When the multinational corporation Unilever recently announced that it had sold the rights to produce Ben and Jerry’s ice cream to the current licensee in Israel, it was thought the deal would end the year long pro-Palestinian boycott of the product sales in Israeli settlements in Judea and Samaria, as well as in East Jerusalem. However, then the Jewish founders of the ice cream brand—the main promoters of the boycott—reminded the world that they will not rest until Israel is isolated by concocting a new way to cause trouble.
The frozen relationship between the Ben & Jerry’s Jewish founders and Israel again became evident. As part of the company’s independent ideological board, they decided to sue Unilever to block the sale to the Israeli licensee that would allow the unrestricted distribution of the product in Israel as a whole. They claim that selling their brand in the “Occupied Palestinian Territory” is inconsistent with the company’s values and integrity.
This division between Ben and Jerry’s Jewish founders and Israel exactly highlights our main problem as a Jewish nation: the separation between us Jews. It is our separation that weakens our foundation and portends gloomy ramifications for our future. It is our internal division that invites attacks and boycotts and gnaws away at our strength.
Why can Jews be antisemites? It is because we Jews have a point that connects us to humanity’s corrected and unified state—“love your neighbor as yourself”—which we once discovered under Abraham’s guidance some 3,800 years ago. Together with that point, we also play host to the shattered egoistic desire, which opposes the point of unification, detaching us all from each other.
Every Jew accommodates this duality: an egoistic desire to receive, which seeks personal benefit at the expense of others, coupled with the altruistic point of unification that is attached to humanity’s peak unified state of development.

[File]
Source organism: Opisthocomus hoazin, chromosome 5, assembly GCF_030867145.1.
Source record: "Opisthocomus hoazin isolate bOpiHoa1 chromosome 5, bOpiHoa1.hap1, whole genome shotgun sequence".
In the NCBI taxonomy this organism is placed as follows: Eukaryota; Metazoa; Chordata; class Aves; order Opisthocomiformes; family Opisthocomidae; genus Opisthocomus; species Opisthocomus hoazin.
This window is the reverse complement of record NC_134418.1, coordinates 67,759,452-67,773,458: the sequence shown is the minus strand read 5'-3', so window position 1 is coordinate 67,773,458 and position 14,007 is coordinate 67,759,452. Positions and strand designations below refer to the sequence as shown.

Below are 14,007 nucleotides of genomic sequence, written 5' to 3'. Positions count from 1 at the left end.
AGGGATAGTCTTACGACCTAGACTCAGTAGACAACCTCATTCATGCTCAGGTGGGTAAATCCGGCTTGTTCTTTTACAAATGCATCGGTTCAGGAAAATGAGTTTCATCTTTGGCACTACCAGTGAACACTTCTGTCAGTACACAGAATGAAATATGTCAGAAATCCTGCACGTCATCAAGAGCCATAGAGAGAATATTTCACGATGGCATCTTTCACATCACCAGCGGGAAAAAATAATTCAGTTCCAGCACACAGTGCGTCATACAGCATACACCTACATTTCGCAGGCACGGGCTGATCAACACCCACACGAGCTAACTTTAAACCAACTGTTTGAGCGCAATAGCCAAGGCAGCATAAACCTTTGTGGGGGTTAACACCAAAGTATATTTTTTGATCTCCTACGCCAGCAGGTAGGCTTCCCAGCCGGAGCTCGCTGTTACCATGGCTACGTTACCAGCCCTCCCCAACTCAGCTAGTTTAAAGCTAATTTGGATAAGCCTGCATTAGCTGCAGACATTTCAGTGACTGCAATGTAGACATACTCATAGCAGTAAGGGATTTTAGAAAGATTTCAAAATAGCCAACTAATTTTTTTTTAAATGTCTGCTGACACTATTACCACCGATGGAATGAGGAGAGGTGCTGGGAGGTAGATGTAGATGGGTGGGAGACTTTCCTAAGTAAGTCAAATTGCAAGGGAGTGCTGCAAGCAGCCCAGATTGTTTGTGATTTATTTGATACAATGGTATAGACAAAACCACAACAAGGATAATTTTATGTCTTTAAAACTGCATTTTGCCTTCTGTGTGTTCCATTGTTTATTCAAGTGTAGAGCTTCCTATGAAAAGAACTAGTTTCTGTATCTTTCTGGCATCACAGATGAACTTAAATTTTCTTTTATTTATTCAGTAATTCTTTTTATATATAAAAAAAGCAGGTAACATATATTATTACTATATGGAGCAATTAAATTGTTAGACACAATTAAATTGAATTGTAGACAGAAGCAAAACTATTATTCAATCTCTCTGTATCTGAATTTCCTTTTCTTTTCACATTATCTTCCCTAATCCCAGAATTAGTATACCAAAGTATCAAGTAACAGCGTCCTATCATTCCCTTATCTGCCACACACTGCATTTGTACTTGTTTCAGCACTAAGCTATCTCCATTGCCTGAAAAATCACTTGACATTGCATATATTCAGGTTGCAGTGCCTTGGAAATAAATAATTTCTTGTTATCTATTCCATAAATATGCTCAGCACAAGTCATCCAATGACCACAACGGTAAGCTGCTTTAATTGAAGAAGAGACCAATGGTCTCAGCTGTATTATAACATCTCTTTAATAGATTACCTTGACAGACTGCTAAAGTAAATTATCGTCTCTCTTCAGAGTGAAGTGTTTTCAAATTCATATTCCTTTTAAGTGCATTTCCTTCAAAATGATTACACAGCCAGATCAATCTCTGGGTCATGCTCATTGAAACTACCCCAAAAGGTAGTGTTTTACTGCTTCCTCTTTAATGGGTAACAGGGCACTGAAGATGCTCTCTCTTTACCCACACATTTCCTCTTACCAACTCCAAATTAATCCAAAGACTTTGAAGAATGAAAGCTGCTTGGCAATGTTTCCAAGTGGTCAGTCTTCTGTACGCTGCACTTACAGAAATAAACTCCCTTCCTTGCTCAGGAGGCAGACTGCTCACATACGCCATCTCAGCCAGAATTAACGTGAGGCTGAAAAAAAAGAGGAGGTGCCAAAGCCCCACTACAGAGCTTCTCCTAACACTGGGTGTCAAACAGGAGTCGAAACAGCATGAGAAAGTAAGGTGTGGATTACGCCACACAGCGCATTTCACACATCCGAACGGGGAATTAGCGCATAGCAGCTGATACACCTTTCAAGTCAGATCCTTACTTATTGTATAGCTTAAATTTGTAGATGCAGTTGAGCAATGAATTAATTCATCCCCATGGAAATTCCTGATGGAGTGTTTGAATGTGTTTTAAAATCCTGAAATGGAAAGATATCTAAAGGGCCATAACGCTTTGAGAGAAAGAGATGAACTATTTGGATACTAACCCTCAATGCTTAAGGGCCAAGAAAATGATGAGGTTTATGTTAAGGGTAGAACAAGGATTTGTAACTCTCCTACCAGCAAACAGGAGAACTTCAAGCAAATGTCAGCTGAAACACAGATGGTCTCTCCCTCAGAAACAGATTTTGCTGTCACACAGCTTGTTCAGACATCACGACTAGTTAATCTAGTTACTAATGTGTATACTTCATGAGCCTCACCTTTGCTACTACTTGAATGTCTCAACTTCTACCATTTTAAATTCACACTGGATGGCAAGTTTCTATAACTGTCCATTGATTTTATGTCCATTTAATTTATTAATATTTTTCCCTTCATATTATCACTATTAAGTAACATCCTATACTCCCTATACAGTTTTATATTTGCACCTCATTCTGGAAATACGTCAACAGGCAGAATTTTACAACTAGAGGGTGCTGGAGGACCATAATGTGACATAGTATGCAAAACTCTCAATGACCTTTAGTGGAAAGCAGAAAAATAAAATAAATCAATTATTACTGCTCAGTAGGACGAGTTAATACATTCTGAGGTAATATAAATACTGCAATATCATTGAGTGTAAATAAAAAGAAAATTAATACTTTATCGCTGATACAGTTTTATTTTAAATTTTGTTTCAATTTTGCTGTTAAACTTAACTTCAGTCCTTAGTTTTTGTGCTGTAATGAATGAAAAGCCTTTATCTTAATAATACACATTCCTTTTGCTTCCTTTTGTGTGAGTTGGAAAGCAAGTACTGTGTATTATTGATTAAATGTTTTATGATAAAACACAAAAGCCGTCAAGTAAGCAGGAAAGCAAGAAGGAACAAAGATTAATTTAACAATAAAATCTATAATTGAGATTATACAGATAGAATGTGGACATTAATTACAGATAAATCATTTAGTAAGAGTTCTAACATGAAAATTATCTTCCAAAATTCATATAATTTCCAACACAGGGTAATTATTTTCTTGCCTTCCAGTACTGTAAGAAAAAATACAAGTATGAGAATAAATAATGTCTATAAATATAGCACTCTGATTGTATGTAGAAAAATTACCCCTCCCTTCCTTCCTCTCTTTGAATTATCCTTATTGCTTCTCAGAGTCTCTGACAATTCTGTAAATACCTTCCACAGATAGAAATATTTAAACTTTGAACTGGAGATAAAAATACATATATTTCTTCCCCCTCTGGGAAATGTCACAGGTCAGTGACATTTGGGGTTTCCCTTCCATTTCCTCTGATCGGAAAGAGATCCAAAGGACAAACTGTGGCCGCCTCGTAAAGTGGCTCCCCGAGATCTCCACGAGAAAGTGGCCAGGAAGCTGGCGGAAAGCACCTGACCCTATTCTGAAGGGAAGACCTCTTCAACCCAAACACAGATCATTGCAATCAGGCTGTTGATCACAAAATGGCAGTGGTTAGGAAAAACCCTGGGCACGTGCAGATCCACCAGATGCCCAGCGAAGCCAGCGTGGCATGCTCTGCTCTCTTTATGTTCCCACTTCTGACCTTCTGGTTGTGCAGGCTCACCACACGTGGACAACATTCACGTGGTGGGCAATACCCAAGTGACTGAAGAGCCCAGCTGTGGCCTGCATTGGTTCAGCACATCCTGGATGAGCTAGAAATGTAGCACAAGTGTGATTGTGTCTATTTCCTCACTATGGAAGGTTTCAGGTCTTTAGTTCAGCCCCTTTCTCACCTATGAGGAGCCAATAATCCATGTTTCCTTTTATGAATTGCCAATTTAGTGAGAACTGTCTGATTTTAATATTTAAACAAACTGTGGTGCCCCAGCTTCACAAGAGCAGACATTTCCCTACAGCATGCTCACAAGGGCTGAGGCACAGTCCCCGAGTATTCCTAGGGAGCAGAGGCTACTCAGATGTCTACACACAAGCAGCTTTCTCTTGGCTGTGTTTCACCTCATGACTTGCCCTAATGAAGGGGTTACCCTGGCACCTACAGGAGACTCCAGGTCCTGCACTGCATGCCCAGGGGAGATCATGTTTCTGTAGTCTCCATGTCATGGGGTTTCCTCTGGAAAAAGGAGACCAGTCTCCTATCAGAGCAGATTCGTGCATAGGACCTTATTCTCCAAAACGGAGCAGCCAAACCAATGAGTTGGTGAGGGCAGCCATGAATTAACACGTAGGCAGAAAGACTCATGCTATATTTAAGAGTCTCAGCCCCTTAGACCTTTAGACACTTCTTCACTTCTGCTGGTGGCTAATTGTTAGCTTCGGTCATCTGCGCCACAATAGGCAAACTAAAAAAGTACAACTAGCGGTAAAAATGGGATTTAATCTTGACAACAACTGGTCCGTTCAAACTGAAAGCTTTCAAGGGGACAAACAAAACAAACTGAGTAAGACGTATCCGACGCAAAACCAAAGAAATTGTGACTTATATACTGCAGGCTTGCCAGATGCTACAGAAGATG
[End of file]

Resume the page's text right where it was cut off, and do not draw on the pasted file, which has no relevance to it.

Whoever feels closer to the central point of unification is drawn to develop differently than those swept into the rat race of the masses, to positive connection in society. Whoever resists such development, letting the ego determine his or her goals and pleasures in life, is against unification, and is thus, according to its deeper definition, an antisemite.
Beyond differing political views, there are disputes about Jewish practices, legitimacy of certain denominations, distribution of funds and donations, and more. These are all weighty issues worthy of serious discussion. However, above and beyond all our disagreements and differences we must agree on this: No matter what, we need to stick together as one nation.
If we want to advance good causes, we need to start by setting an example of unity to humanity and by doing so, we will spread harmony to the entire world. It will give us the taste of our lives, as it is written in the book Maor VaShemesh, “When there are love, unity, and friendship between one another in Israel, no calamity can befall them and by that, all the curses and suffering are banished.”